“Virtuosos,” the first of five concerts of the 46th season of the Victoria Symphony Orchestra, will feature classical crossover violinist Caroline Campbell performing a hybrid arrangement of themes from Hans Zimmer’s score for “Pirates of the Caribbean” and French composer Camille Saint-Saens’ “Danse Macabre.”

With the orchestra, she will perform other unique arrangements as well as Gustav Mahler’s Symphony No. 5 at 7:30 p.m. Sept. 21 at the Victoria Fine Arts Center.

Campbell has “classical chops” but has performed with famous mainstream musicians including Paul McCartney, Barbra Streisand and Sting, said Darryl One, the music director for the Victoria Symphony Orchestra. The first concert starts with “Short Overture to an Unwritten Opera,” a catchy 1940s piece with Latin flavor written by Don Gillis, a composer of popular television and radio music with a sense of humor, One said.

One has heard from classical musicians who travel from other cities such as Austin, Houston, Corpus Christi and San Antonio to perform in Victoria that the Victoria Symphony Orchestra is artistically one of the best in South Texas.

One believes this is possible because of the “stabilizing force” he has provided in Victoria since 1995, while other area symphony orchestras, such as Corpus Christi’s, have seen as many as four music directors during that time. When leadership changes, the orchestras go through periods without leaders. And when new directors arrive, they come with different viewpoints and the need to become familiar with the musicians and the community, he said.

One also described the breadth of his experience conducting small and large orchestras as an advantage. He has had the “privilege” of conducting orchestras in cities such as Atlanta, Houston and Detroit as an associate earlier in his career. These experiences have helped to formulate standards to which he has become accustomed.

Because of his long-standing tenure in Victoria, One said he knows the group’s strengths and weaknesses. This knowledge enables him to select musical repertoires that are appropriate but challenging enough to raise the bar. He selects pieces that fulfill his and the musicians’ bucket lists. For example, One has wanted to perform the last concert of the season, “An Alpine Symphony,” since he became a conductor.

This season is epic because the orchestra is performing work not possible 10 years ago, he said.

“I came in not thinking that I wanted to do huge masterpieces, whether the orchestra could do them or not, because I wanted my resume to show I had done them,” One said.

Rather, One’s goals when he arrived were to produce the best possible concerts and approach the quality of work being produced by bigger orchestras within the confines of a smaller orchestra over the long term. An increase in talent coming out of “wonderful conservatories” across the country has helped offset the fact that smaller orchestras cannot match the pay of larger ones. He compared the increase in talented musicians to track athletes who consistently break records in races every year because of improved training. As a result, One can choose from a stronger pool of musicians than 10 or 20 years ago.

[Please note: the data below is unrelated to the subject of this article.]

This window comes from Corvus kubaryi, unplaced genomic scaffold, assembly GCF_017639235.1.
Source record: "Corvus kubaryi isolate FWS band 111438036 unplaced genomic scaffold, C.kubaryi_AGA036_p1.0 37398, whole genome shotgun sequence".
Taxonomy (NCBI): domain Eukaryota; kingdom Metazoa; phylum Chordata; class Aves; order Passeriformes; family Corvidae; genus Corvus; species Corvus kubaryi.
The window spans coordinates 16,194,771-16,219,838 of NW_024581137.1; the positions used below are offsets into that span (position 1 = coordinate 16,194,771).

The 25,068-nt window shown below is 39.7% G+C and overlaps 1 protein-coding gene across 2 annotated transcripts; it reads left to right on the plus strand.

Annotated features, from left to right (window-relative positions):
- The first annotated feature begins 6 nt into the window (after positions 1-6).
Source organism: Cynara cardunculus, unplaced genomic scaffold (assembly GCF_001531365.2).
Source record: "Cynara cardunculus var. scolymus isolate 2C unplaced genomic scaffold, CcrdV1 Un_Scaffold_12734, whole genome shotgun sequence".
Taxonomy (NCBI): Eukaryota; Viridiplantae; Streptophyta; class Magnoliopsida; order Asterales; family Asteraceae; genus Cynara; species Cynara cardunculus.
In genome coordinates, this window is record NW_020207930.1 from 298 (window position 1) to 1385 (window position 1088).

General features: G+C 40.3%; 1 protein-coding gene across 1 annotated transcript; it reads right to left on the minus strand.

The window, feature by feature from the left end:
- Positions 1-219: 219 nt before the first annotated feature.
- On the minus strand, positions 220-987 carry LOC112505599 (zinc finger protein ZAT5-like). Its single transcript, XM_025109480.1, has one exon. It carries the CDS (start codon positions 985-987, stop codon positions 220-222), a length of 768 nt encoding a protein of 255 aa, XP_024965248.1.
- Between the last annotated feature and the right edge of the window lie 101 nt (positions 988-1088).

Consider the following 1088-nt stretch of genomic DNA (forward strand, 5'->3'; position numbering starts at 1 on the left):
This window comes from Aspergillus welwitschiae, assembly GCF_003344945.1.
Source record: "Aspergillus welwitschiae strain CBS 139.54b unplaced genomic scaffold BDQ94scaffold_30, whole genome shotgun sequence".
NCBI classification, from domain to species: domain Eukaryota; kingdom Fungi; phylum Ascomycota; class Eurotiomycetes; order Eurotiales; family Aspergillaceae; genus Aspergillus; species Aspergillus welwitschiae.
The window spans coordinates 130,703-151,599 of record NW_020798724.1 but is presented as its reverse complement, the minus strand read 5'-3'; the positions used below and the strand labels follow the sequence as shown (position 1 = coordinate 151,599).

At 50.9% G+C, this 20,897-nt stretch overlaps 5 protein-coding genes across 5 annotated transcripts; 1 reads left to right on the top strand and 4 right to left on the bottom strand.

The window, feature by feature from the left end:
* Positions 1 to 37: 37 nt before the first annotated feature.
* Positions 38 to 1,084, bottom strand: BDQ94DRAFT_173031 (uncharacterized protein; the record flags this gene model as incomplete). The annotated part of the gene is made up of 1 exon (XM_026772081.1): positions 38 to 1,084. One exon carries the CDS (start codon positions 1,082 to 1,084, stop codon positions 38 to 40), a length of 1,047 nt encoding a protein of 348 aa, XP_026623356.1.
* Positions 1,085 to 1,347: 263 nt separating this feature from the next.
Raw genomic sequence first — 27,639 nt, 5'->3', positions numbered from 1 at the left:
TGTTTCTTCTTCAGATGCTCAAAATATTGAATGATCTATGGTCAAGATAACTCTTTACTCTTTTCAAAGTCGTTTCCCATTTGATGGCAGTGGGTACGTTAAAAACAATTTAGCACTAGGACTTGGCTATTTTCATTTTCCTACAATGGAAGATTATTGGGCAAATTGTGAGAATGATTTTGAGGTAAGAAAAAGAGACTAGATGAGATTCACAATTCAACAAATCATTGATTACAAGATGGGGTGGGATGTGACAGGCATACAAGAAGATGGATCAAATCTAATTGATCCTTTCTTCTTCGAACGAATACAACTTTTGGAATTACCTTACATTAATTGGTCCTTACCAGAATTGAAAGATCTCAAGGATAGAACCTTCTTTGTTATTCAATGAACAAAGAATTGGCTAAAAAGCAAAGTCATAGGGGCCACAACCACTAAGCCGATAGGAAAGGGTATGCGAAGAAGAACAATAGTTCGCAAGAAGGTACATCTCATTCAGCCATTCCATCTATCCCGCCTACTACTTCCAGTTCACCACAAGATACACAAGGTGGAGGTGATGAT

The October concert, “An Appalachian Symphonic Escapade,” features Amy Dickson on saxophone, and the February concert, “Tangos and Serenades,” features Hanzhi Wang on accordion. Dickson plays the saxophone on the soundtrack for the movie, “Catch Me If You Can.”

“I’ve been wanting to do some unusual instruments for a long time, but you have to get the right pieces and players at the right time,” he said. “A lot of stars aligned.”

In January, “Super Diamond – The Neil Diamond Tribute!” will meet with an approving audience because the star has “a huge following,” One said. He added that finding musicians each year with enough charge to play with an orchestra is challenging.

This season finale, “An Alpine Symphony” by composer Richard Strauss, will feature pianist Sean Chen, a 2013 Cliburn Bronze Medalist. This is the last of five seasons that will feature a Van Cliburn International Piano Competition pianist, which was made financially possible by Tina and James Wayne.

The largest orchestra of the season will musically depict a climber ascending the Alpine mountains at sunrise, encountering waterfalls and mountain lakes along the way, reaching the summit and descending the mountains at sunset.

Strauss is the most romantic of romantic-era composers, and he uses the orchestra extremely well, One said.

Teri Murray, president of the Victoria Symphony Society, said the symphony orchestra has turned its focus to broadening audience reach.

“Darryl has worked hard to keep that in mind as he looks for programming and as we think about new ways to introduce ourselves to people in the community who are not familiar with us yet,” Murray said. “You don’t have to be a purist in the classical sense to come and enjoy concerts.”

Murray said expanding the audience to include a younger patron base is a challenge that symphony orchestras are tackling head-on across the country.

Patrons who love the classics will still get plenty of music by composers such as Mahler, Strauss, Brahms, Rossini and Tchaikovsky this season.

Also this season, beer, wine and champagne will be available for purchase at all events except the Symphonic Spooktacular.

With a crossover classical violinist, virtuoso musicians playing instruments new to the Victoria Symphony Orchestra and the last Cliburn pianist, the orchestra is “pushing it” this year, One said.

Elena Anita Watts covers arts, culture and entertainment for the Victoria Advocate.

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